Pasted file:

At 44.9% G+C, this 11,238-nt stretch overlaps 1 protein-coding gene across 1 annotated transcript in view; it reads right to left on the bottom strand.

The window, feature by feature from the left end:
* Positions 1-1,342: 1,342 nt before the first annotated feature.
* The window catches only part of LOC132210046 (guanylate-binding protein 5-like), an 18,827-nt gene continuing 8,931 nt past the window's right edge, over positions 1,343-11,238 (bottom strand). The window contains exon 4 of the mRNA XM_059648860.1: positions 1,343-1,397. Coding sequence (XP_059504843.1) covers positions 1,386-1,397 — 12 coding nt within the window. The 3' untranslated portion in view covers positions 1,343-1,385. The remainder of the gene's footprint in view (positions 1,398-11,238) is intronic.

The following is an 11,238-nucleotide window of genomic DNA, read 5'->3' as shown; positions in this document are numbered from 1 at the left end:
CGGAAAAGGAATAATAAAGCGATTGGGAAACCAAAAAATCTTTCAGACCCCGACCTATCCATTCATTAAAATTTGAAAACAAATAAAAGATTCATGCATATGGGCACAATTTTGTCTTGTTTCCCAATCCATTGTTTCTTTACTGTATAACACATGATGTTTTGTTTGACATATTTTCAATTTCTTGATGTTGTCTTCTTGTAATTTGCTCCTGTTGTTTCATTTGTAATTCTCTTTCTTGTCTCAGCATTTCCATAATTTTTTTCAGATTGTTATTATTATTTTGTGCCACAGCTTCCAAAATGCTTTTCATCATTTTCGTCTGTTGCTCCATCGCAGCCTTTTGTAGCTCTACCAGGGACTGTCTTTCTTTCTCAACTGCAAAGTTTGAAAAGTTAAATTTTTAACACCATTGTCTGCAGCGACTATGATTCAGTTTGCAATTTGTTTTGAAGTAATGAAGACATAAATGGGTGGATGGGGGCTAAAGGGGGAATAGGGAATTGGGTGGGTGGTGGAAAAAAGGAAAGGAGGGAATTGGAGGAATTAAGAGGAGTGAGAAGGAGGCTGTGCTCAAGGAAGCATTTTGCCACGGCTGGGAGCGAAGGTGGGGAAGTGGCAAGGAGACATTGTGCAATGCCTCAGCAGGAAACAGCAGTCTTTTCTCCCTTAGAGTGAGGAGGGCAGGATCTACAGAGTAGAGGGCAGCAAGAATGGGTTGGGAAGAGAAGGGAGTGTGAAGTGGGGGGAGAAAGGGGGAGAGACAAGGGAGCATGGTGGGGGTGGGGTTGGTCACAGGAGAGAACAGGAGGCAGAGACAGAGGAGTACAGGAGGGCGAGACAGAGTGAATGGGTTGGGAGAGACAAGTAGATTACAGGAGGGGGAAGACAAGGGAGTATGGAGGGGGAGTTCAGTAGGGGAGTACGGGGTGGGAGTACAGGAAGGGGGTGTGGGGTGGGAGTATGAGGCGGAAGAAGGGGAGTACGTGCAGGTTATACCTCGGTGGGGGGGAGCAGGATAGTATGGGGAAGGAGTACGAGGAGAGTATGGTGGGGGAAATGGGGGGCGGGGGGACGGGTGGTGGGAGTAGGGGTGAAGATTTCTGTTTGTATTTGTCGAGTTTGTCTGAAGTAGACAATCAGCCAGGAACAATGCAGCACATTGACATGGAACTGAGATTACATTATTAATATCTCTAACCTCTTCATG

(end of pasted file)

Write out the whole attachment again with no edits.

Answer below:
At 44.9% G+C, this 11,238-nt stretch overlaps 1 protein-coding gene across 1 annotated transcript in view; it reads right to left on the bottom strand.

The window, feature by feature from the left end:
* Positions 1-1,342: 1,342 nt before the first annotated feature.
* The window catches only part of LOC132210046 (guanylate-binding protein 5-like), an 18,827-nt gene continuing 8,931 nt past the window's right edge, over positions 1,343-11,238 (bottom strand). The window contains exon 4 of the mRNA XM_059648860.1: positions 1,343-1,397. Coding sequence (XP_059504843.1) covers positions 1,386-1,397 — 12 coding nt within the window. The 3' untranslated portion in view covers positions 1,343-1,385. The remainder of the gene's footprint in view (positions 1,398-11,238) is intronic.

The following is an 11,238-nucleotide window of genomic DNA, read 5'->3' as shown; positions in this document are numbered from 1 at the left end:
CGGAAAAGGAATAATAAAGCGATTGGGAAACCAAAAAATCTTTCAGACCCCGACCTATCCATTCATTAAAATTTGAAAACAAATAAAAGATTCATGCATATGGGCACAATTTTGTCTTGTTTCCCAATCCATTGTTTCTTTACTGTATAACACATGATGTTTTGTTTGACATATTTTCAATTTCTTGATGTTGTCTTCTTGTAATTTGCTCCTGTTGTTTCATTTGTAATTCTCTTTCTTGTCTCAGCATTTCCATAATTTTTTTCAGATTGTTATTATTATTTTGTGCCACAGCTTCCAAAATGCTTTTCATCATTTTCGTCTGTTGCTCCATCGCAGCCTTTTGTAGCTCTACCAGGGACTGTCTTTCTTTCTCAACTGCAAAGTTTGAAAAGTTAAATTTTTAACACCATTGTCTGCAGCGACTATGATTCAGTTTGCAATTTGTTTTGAAGTAATGAAGACATAAATGGGTGGATGGGGGCTAAAGGGGGAATAGGGAATTGGGTGGGTGGTGGAAAAAAGGAAAGGAGGGAATTGGAGGAATTAAGAGGAGTGAGAAGGAGGCTGTGCTCAAGGAAGCATTTTGCCACGGCTGGGAGCGAAGGTGGGGAAGTGGCAAGGAGACATTGTGCAATGCCTCAGCAGGAAACAGCAGTCTTTTCTCCCTTAGAGTGAGGAGGGCAGGATCTACAGAGTAGAGGGCAGCAAGAATGGGTTGGGAAGAGAAGGGAGTGTGAAGTGGGGGGAGAAAGGGGGAGAGACAAGGGAGCATGGTGGGGGTGGGGTTGGTCACAGGAGAGAACAGGAGGCAGAGACAGAGGAGTACAGGAGGGCGAGACAGAGTGAATGGGTTGGGAGAGACAAGTAGATTACAGGAGGGGGAAGACAAGGGAGTATGGAGGGGGAGTTCAGTAGGGGAGTACGGGGTGGGAGTACAGGAAGGGGGTGTGGGGTGGGAGTATGAGGCGGAAGAAGGGGAGTACGTGCAGGTTATACCTCGGTGGGGGGGAGCAGGATAGTATGGGGAAGGAGTACGAGGAGAGTATGGTGGGGGAAATGGGGGGCGGGGGGACGGGTGGTGGGAGTAGGGGTGAAGATTTCTGTTTGTATTTGTCGAGTTTGTCTGAAGTAGACAATCAGCCAGGAACAATGCAGCACATTGACATGGAACTGAGATTACATTATTAATATCTCTAACCTCTTCATG